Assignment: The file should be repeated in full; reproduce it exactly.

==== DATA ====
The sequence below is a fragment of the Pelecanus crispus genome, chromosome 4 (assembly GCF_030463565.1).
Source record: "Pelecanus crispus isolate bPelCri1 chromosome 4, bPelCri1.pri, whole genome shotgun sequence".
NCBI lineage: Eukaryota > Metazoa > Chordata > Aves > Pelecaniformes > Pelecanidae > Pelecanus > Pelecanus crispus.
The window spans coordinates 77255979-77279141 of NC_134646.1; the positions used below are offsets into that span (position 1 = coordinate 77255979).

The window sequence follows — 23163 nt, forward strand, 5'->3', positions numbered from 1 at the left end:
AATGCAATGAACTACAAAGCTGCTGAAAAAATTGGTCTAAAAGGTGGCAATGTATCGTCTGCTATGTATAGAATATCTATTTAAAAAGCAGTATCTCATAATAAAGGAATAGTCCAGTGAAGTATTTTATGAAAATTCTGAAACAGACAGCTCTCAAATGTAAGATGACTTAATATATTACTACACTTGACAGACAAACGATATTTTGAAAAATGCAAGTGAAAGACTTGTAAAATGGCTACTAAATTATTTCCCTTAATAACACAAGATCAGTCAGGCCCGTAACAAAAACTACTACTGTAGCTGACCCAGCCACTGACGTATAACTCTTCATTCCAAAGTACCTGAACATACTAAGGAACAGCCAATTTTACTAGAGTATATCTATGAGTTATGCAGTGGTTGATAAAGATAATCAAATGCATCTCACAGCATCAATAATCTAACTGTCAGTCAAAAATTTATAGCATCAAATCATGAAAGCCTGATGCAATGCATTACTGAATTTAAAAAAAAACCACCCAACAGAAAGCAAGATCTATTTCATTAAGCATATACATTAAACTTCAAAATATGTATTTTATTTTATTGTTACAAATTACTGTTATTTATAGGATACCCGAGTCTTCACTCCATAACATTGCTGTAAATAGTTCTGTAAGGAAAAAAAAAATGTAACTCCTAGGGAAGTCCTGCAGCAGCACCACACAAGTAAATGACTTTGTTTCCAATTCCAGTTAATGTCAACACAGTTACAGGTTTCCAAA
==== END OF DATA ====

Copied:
The sequence below is a fragment of the Pelecanus crispus genome, chromosome 4 (assembly GCF_030463565.1).
Source record: "Pelecanus crispus isolate bPelCri1 chromosome 4, bPelCri1.pri, whole genome shotgun sequence".
NCBI lineage: Eukaryota > Metazoa > Chordata > Aves > Pelecaniformes > Pelecanidae > Pelecanus > Pelecanus crispus.
The window spans coordinates 77255979-77279141 of NC_134646.1; the positions used below are offsets into that span (position 1 = coordinate 77255979).

The window sequence follows — 23163 nt, forward strand, 5'->3', positions numbered from 1 at the left end:
AATGCAATGAACTACAAAGCTGCTGAAAAAATTGGTCTAAAAGGTGGCAATGTATCGTCTGCTATGTATAGAATATCTATTTAAAAAGCAGTATCTCATAATAAAGGAATAGTCCAGTGAAGTATTTTATGAAAATTCTGAAACAGACAGCTCTCAAATGTAAGATGACTTAATATATTACTACACTTGACAGACAAACGATATTTTGAAAAATGCAAGTGAAAGACTTGTAAAATGGCTACTAAATTATTTCCCTTAATAACACAAGATCAGTCAGGCCCGTAACAAAAACTACTACTGTAGCTGACCCAGCCACTGACGTATAACTCTTCATTCCAAAGTACCTGAACATACTAAGGAACAGCCAATTTTACTAGAGTATATCTATGAGTTATGCAGTGGTTGATAAAGATAATCAAATGCATCTCACAGCATCAATAATCTAACTGTCAGTCAAAAATTTATAGCATCAAATCATGAAAGCCTGATGCAATGCATTACTGAATTTAAAAAAAAACCACCCAACAGAAAGCAAGATCTATTTCATTAAGCATATACATTAAACTTCAAAATATGTATTTTATTTTATTGTTACAAATTACTGTTATTTATAGGATACCCGAGTCTTCACTCCATAACATTGCTGTAAATAGTTCTGTAAGGAAAAAAAAAATGTAACTCCTAGGGAAGTCCTGCAGCAGCACCACACAAGTAAATGACTTTGTTTCCAATTCCAGTTAATGTCAACACAGTTACAGGTTTCCAAA